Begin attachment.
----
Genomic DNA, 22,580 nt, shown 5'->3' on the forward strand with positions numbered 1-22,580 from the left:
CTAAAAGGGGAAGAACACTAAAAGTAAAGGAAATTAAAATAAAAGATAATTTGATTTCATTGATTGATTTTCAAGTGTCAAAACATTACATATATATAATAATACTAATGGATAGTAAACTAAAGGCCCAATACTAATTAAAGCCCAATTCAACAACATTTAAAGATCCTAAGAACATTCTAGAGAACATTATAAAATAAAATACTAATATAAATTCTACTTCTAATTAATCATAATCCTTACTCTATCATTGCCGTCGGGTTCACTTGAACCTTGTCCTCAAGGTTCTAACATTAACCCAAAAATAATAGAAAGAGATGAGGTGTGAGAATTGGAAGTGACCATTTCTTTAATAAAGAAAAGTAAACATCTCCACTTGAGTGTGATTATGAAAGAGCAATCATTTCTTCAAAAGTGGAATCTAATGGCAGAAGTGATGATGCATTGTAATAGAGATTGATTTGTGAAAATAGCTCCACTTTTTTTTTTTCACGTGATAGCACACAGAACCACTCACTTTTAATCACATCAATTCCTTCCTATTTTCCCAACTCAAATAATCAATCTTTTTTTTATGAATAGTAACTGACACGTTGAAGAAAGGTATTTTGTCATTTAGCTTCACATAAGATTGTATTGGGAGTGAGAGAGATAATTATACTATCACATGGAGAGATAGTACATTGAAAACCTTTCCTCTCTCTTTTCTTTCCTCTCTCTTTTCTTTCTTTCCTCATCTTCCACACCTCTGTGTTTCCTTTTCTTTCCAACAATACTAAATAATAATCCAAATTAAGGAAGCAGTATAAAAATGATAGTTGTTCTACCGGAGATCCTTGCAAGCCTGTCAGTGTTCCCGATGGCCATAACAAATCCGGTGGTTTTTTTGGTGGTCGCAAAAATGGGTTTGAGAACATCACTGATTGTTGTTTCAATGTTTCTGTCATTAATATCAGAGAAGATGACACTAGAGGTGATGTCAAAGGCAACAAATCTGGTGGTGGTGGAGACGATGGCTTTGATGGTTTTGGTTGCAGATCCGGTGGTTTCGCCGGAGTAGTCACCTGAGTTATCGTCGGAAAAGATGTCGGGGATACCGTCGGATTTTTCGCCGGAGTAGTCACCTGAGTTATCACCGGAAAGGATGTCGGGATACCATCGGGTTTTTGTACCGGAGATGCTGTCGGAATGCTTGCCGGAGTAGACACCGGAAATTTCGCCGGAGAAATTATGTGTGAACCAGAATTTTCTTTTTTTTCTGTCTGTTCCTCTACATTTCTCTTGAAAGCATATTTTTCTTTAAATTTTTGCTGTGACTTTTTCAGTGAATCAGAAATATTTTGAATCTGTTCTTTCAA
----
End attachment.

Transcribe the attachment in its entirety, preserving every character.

Genomic DNA, 22,580 nt, shown 5'->3' on the forward strand with positions numbered 1-22,580 from the left:
CTAAAAGGGGAAGAACACTAAAAGTAAAGGAAATTAAAATAAAAGATAATTTGATTTCATTGATTGATTTTCAAGTGTCAAAACATTACATATATATAATAATACTAATGGATAGTAAACTAAAGGCCCAATACTAATTAAAGCCCAATTCAACAACATTTAAAGATCCTAAGAACATTCTAGAGAACATTATAAAATAAAATACTAATATAAATTCTACTTCTAATTAATCATAATCCTTACTCTATCATTGCCGTCGGGTTCACTTGAACCTTGTCCTCAAGGTTCTAACATTAACCCAAAAATAATAGAAAGAGATGAGGTGTGAGAATTGGAAGTGACCATTTCTTTAATAAAGAAAAGTAAACATCTCCACTTGAGTGTGATTATGAAAGAGCAATCATTTCTTCAAAAGTGGAATCTAATGGCAGAAGTGATGATGCATTGTAATAGAGATTGATTTGTGAAAATAGCTCCACTTTTTTTTTTTCACGTGATAGCACACAGAACCACTCACTTTTAATCACATCAATTCCTTCCTATTTTCCCAACTCAAATAATCAATCTTTTTTTTATGAATAGTAACTGACACGTTGAAGAAAGGTATTTTGTCATTTAGCTTCACATAAGATTGTATTGGGAGTGAGAGAGATAATTATACTATCACATGGAGAGATAGTACATTGAAAACCTTTCCTCTCTCTTTTCTTTCCTCTCTCTTTTCTTTCTTTCCTCATCTTCCACACCTCTGTGTTTCCTTTTCTTTCCAACAATACTAAATAATAATCCAAATTAAGGAAGCAGTATAAAAATGATAGTTGTTCTACCGGAGATCCTTGCAAGCCTGTCAGTGTTCCCGATGGCCATAACAAATCCGGTGGTTTTTTTGGTGGTCGCAAAAATGGGTTTGAGAACATCACTGATTGTTGTTTCAATGTTTCTGTCATTAATATCAGAGAAGATGACACTAGAGGTGATGTCAAAGGCAACAAATCTGGTGGTGGTGGAGACGATGGCTTTGATGGTTTTGGTTGCAGATCCGGTGGTTTCGCCGGAGTAGTCACCTGAGTTATCGTCGGAAAAGATGTCGGGGATACCGTCGGATTTTTCGCCGGAGTAGTCACCTGAGTTATCACCGGAAAGGATGTCGGGATACCATCGGGTTTTTGTACCGGAGATGCTGTCGGAATGCTTGCCGGAGTAGACACCGGAAATTTCGCCGGAGAAATTATGTGTGAACCAGAATTTTCTTTTTTTTCTGTCTGTTCCTCTACATTTCTCTTGAAAGCATATTTTTCTTTAAATTTTTGCTGTGACTTTTTCAGTGAATCAGAAATATTTTGAATCTGTTCTTTCAA